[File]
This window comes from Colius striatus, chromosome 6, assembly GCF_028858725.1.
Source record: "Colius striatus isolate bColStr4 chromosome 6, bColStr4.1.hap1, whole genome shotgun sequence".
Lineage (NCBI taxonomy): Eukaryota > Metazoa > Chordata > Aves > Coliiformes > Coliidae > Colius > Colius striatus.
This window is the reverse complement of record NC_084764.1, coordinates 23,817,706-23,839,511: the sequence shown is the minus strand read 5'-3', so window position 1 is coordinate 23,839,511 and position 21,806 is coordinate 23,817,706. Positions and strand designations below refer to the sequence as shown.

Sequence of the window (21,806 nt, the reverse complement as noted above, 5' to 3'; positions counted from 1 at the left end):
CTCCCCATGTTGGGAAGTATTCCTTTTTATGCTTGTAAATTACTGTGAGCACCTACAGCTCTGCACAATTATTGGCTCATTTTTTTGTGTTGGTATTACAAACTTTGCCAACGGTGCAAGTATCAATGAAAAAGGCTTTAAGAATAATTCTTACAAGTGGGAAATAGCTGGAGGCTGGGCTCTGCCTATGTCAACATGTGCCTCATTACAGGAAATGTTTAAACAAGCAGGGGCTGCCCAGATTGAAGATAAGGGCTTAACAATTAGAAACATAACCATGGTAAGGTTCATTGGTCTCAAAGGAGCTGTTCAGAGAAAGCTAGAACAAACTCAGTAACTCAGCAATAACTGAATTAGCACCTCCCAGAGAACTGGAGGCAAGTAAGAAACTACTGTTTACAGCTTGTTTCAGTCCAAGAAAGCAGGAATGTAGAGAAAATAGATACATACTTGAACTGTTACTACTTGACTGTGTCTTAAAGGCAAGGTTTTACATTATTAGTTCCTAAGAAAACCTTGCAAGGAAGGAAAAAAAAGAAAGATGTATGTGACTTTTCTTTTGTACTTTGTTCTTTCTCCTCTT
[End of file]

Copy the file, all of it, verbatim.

This window comes from Colius striatus, chromosome 6, assembly GCF_028858725.1.
Source record: "Colius striatus isolate bColStr4 chromosome 6, bColStr4.1.hap1, whole genome shotgun sequence".
Lineage (NCBI taxonomy): Eukaryota > Metazoa > Chordata > Aves > Coliiformes > Coliidae > Colius > Colius striatus.
This window is the reverse complement of record NC_084764.1, coordinates 23,817,706-23,839,511: the sequence shown is the minus strand read 5'-3', so window position 1 is coordinate 23,839,511 and position 21,806 is coordinate 23,817,706. Positions and strand designations below refer to the sequence as shown.

Sequence of the window (21,806 nt, the reverse complement as noted above, 5' to 3'; positions counted from 1 at the left end):
CTCCCCATGTTGGGAAGTATTCCTTTTTATGCTTGTAAATTACTGTGAGCACCTACAGCTCTGCACAATTATTGGCTCATTTTTTTGTGTTGGTATTACAAACTTTGCCAACGGTGCAAGTATCAATGAAAAAGGCTTTAAGAATAATTCTTACAAGTGGGAAATAGCTGGAGGCTGGGCTCTGCCTATGTCAACATGTGCCTCATTACAGGAAATGTTTAAACAAGCAGGGGCTGCCCAGATTGAAGATAAGGGCTTAACAATTAGAAACATAACCATGGTAAGGTTCATTGGTCTCAAAGGAGCTGTTCAGAGAAAGCTAGAACAAACTCAGTAACTCAGCAATAACTGAATTAGCACCTCCCAGAGAACTGGAGGCAAGTAAGAAACTACTGTTTACAGCTTGTTTCAGTCCAAGAAAGCAGGAATGTAGAGAAAATAGATACATACTTGAACTGTTACTACTTGACTGTGTCTTAAAGGCAAGGTTTTACATTATTAGTTCCTAAGAAAACCTTGCAAGGAAGGAAAAAAAAGAAAGATGTATGTGACTTTTCTTTTGTACTTTGTTCTTTCTCCTCTT